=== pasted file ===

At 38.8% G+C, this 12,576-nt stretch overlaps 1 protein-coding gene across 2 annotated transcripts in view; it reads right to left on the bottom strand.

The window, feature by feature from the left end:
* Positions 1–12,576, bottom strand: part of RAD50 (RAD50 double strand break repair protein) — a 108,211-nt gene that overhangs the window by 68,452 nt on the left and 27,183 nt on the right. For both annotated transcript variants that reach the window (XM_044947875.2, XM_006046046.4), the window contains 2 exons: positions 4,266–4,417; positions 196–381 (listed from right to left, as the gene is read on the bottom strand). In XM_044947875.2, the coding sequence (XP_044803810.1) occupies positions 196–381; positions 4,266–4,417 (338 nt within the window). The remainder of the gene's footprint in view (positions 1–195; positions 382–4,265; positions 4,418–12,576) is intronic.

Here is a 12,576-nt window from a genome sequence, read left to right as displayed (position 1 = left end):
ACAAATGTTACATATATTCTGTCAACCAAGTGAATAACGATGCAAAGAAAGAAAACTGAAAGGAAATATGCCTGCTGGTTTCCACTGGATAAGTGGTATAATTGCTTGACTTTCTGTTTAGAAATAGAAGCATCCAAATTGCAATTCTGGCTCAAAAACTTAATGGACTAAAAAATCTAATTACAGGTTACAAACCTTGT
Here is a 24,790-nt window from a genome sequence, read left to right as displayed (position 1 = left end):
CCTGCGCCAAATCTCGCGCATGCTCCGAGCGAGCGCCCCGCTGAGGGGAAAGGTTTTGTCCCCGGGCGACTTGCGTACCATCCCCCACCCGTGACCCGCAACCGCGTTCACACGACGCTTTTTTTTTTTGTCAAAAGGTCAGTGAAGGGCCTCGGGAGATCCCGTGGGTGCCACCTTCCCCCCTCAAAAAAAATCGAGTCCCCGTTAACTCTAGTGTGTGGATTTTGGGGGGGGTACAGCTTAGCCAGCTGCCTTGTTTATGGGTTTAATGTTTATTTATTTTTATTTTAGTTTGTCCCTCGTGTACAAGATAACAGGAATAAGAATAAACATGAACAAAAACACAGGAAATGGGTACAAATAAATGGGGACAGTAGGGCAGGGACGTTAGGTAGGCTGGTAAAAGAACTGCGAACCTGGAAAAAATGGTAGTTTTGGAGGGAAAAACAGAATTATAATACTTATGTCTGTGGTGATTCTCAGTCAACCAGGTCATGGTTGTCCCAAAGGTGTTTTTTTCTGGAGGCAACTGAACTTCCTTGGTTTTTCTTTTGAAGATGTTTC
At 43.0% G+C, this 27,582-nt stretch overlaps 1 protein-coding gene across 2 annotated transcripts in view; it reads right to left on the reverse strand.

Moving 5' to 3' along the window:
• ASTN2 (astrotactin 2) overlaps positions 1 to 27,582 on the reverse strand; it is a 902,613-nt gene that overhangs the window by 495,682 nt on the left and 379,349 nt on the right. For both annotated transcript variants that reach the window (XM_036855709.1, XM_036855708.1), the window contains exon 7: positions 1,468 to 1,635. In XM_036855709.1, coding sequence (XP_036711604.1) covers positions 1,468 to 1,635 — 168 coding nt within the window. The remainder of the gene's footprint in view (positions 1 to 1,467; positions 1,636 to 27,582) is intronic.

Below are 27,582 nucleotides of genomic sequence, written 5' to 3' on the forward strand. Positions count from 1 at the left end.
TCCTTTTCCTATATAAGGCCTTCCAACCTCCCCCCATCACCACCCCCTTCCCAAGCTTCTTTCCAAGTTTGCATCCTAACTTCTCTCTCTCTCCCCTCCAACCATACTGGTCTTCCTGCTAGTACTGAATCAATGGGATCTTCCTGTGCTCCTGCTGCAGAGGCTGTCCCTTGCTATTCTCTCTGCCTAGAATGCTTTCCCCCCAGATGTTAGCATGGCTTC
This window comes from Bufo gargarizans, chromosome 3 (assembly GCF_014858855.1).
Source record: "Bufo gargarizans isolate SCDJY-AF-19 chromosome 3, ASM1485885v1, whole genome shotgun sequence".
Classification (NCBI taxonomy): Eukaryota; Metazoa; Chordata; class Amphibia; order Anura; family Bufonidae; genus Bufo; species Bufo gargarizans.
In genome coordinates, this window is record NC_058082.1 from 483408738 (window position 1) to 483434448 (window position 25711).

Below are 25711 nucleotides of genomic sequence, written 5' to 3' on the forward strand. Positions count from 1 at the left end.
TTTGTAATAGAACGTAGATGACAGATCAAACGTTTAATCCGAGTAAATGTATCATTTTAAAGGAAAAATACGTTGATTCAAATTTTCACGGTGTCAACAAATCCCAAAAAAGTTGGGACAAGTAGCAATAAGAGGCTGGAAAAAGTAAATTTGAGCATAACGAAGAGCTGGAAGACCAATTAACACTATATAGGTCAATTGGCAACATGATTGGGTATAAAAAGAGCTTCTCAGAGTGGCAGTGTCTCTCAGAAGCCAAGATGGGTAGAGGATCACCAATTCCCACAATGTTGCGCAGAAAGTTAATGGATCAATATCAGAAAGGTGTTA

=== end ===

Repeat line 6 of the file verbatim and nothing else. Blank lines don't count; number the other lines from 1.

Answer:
Here is a 24,790-nt window from a genome sequence, read left to right as displayed (position 1 = left end):